The UBBSA took a very strong stand over the proposal to import birds into Australia when UBSSA became aware of a plan to import live birds through the egg importation quarantine facility on Torrens Island . The UBSSA fell foul of many other groups in Australia . UBSSA held the view that quarantine protocols seemed to fall short of desirable protection levels needed if, for example, a cargo of imported foreign birds into Adelaide Airport suffered in a traffic accident in Adelaide’s Western and North-Western suburbs during transfer to Torrens Island. The UBSSA argued that an exotic disease, such as Newcastle Disease, could easily be released into our suburbs. Such an outbreak would also put the numerous waterbirds on the (then) Penrice salt fields at risk and with their migratory habits, Newcastle Disease could soon be widespread. At the time, the authorities denied there were any plans to bring livebirds into Torrens Island but after an extended on-going battle they finally conceded that livebird importation into Torrens Island “was a possibility”. Other states and importation interest groups considered UBSSA to be anti – importation but the objections only revolved around protecting our own aviaries and wild birds against the underhanded and uninformed wills and actions of interstate authorities. The fact that no live birds came through Torrens Island was a big win for South Australian birds – both captive and wild.
UBSSA has worked with Government, and others, to produce a handbook which is a guideline for the care and management of birds in South Australia . The need to tend to our birds in a proper manner is paramount and UBSSA has no objections to working with groups such as the RSPCA to ensure the well-being of our birds. The guideline document sets minimum standards for the care and management of birds and if bird keepers fail to maintain such standards, they will receive no support from UBSSA.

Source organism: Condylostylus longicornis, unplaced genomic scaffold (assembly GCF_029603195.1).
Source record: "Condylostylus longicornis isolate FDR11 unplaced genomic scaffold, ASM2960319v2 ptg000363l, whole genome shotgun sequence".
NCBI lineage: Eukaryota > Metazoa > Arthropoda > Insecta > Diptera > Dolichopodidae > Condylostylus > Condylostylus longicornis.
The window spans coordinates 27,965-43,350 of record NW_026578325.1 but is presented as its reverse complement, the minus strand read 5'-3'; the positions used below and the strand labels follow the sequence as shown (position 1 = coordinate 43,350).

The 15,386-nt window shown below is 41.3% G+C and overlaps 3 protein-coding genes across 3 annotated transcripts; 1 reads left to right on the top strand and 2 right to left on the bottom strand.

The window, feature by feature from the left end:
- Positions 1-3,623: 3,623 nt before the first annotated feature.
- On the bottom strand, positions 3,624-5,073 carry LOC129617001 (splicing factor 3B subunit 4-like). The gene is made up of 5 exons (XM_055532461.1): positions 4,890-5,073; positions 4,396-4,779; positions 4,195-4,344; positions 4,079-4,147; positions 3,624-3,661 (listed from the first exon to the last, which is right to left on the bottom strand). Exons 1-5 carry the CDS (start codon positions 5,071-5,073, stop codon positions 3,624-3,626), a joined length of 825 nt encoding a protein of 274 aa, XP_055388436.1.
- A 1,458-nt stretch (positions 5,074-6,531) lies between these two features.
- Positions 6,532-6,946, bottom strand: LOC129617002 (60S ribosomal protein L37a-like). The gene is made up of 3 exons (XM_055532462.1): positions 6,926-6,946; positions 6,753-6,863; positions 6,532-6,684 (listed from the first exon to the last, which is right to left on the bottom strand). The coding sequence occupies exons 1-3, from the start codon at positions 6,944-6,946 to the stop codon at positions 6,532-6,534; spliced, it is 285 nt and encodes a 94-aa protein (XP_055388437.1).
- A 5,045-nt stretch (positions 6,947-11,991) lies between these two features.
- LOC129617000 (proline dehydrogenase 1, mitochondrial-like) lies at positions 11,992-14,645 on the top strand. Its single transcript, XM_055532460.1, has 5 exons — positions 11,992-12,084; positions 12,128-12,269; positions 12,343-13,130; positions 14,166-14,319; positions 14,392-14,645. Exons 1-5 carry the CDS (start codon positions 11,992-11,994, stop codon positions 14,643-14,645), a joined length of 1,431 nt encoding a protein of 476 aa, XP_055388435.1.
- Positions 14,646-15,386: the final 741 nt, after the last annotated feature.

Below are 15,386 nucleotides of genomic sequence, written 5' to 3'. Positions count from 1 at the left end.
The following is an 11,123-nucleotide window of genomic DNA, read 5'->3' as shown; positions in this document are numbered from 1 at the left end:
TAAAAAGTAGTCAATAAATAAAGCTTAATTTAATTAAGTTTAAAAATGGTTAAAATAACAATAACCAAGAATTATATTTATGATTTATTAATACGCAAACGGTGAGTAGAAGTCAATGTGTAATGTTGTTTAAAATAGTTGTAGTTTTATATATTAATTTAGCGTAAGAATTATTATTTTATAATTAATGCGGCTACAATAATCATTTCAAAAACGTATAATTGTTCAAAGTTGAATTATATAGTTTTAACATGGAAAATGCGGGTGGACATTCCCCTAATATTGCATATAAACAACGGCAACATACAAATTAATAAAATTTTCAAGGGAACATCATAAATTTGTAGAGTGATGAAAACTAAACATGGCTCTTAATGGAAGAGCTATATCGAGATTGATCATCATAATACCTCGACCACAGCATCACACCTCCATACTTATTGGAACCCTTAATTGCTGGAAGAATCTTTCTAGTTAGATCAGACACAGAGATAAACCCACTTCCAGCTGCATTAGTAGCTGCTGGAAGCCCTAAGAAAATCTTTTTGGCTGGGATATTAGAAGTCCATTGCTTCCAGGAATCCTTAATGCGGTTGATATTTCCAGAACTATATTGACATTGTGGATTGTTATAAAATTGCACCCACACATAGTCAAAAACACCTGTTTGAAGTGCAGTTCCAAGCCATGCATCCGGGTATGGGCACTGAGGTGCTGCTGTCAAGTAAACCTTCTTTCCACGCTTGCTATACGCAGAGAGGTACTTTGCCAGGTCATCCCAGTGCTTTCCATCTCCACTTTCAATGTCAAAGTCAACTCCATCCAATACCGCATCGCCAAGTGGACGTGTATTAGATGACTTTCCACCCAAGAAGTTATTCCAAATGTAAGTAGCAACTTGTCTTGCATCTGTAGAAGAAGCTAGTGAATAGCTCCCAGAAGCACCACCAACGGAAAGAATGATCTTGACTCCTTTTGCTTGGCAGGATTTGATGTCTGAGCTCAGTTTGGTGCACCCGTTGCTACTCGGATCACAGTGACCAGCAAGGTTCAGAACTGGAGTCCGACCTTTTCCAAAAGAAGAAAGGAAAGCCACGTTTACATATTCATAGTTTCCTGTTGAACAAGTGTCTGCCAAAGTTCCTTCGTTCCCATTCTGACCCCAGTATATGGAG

Many bird clubs have displays and conduct bird sales. There were instances of birds being held in very in-appropriate conditions at some of these functions. National Parks and Wildlife Officers held serious concerns about some of the conditions and it appeared likely that such functions could be banned. UBSSA was able to negotiate an appropriate standard and to set guidelines for the presentation and holding of wildlife at bird sales and displays. All affiliated clubs have been advised of what is required for the continuation of sales and displays. It is very important that all clubs conform to the guidelines as future sales and displays are dependent upon all clubs doing the right thing. Failure by any one club could result in a complete ban of all displays and sales because the outside forces are still active and observant in this area.
As a large benefit available to all affiliates, the UBSSA has been able to negotiate insurance cover at a much lower premium to clubs. Over the years, there have been considerable savings to clubs through the UBSSA arranged insurance cover.
The Federal Government introduced a scheme for the registration of foreign birds as an attempt to reduce the level of bird smuggling into Australia which has the resultant risk of introducing exotic diseases into our country. The scheme became un-manageable and was discontinued. However, the South Australian authorities retained an interest in achieving a proper record of foreign birds already in Australia . In the interest of protecting our bird keepers, UBSSA put in a large effort to produce (from all sources) a list of all foreign birds known to be legally in Australia to be used as a basic guideline document for the Plant and Pest Control Commission in South Australia. In the future, any foreign birds not on this list may be deemed to have been smuggled into the country. The holder of such birds may be held accountable. It was therefore very important for the list to be comprehensive and complete upon acceptance by the Plant and Pest Control Commission. In addition to the preparation of the list, the Plant and Pest Control Commission required a document setting out guidelines for the secure housing of all exotic bird species which are, or may be, held in South Australia . The working party developing this document includes UBSSA representation.